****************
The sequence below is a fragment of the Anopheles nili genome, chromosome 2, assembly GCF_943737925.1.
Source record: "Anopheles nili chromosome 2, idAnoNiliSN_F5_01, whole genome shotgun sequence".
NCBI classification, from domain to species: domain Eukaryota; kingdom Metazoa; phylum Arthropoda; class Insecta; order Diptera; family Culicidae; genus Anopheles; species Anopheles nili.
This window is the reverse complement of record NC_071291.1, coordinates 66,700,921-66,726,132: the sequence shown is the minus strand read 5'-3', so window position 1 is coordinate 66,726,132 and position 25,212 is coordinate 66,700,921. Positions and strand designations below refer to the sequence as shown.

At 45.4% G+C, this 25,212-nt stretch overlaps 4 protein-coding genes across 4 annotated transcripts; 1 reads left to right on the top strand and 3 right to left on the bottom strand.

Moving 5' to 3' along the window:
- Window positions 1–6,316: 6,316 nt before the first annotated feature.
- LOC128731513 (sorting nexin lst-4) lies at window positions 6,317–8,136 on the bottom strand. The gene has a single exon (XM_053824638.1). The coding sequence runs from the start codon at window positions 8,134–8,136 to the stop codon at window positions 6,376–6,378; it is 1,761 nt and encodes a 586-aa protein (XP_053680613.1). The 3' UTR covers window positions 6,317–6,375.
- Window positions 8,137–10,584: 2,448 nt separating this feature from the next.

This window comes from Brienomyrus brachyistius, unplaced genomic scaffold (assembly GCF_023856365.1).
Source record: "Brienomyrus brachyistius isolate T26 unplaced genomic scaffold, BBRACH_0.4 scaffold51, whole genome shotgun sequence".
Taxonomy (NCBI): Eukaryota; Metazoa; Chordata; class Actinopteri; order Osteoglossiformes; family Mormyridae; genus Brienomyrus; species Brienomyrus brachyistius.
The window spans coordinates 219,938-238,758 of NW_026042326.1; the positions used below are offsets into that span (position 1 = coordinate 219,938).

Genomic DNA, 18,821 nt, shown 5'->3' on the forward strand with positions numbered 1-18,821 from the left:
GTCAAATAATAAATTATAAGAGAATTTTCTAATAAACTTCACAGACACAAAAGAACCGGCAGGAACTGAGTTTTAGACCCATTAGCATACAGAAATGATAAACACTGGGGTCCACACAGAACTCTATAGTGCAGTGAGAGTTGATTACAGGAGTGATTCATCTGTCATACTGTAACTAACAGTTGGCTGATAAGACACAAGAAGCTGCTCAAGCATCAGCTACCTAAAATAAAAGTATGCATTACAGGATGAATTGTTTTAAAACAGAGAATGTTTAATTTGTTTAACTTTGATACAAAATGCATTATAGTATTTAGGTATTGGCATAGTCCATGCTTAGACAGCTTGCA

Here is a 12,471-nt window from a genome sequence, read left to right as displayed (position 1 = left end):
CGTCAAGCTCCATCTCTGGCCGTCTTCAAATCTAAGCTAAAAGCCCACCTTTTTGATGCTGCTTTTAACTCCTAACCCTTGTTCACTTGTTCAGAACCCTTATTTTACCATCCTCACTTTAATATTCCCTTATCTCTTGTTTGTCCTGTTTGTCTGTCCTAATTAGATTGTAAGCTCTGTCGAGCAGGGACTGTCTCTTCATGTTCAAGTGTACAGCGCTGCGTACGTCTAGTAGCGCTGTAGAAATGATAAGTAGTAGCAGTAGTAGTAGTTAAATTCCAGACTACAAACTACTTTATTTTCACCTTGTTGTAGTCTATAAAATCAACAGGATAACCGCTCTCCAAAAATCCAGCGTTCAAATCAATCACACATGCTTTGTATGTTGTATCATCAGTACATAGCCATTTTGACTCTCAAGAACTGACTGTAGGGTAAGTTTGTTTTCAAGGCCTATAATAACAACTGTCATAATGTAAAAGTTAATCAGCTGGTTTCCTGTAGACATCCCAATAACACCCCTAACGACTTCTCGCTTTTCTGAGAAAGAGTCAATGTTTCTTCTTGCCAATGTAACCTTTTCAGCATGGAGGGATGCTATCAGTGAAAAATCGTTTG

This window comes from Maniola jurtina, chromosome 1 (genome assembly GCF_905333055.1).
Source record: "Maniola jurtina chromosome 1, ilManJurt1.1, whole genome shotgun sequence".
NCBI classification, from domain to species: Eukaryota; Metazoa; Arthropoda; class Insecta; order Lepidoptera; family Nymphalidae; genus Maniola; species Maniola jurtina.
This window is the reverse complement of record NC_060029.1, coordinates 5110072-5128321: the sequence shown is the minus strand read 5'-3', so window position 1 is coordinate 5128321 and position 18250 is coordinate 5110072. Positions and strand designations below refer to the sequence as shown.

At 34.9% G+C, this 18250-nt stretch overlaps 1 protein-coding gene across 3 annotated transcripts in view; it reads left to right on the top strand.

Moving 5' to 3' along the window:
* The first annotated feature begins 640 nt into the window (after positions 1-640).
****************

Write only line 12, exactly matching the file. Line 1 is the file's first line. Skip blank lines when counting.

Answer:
Taxonomy (NCBI): Eukaryota; Metazoa; Chordata; class Actinopteri; order Osteoglossiformes; family Mormyridae; genus Brienomyrus; species Brienomyrus brachyistius.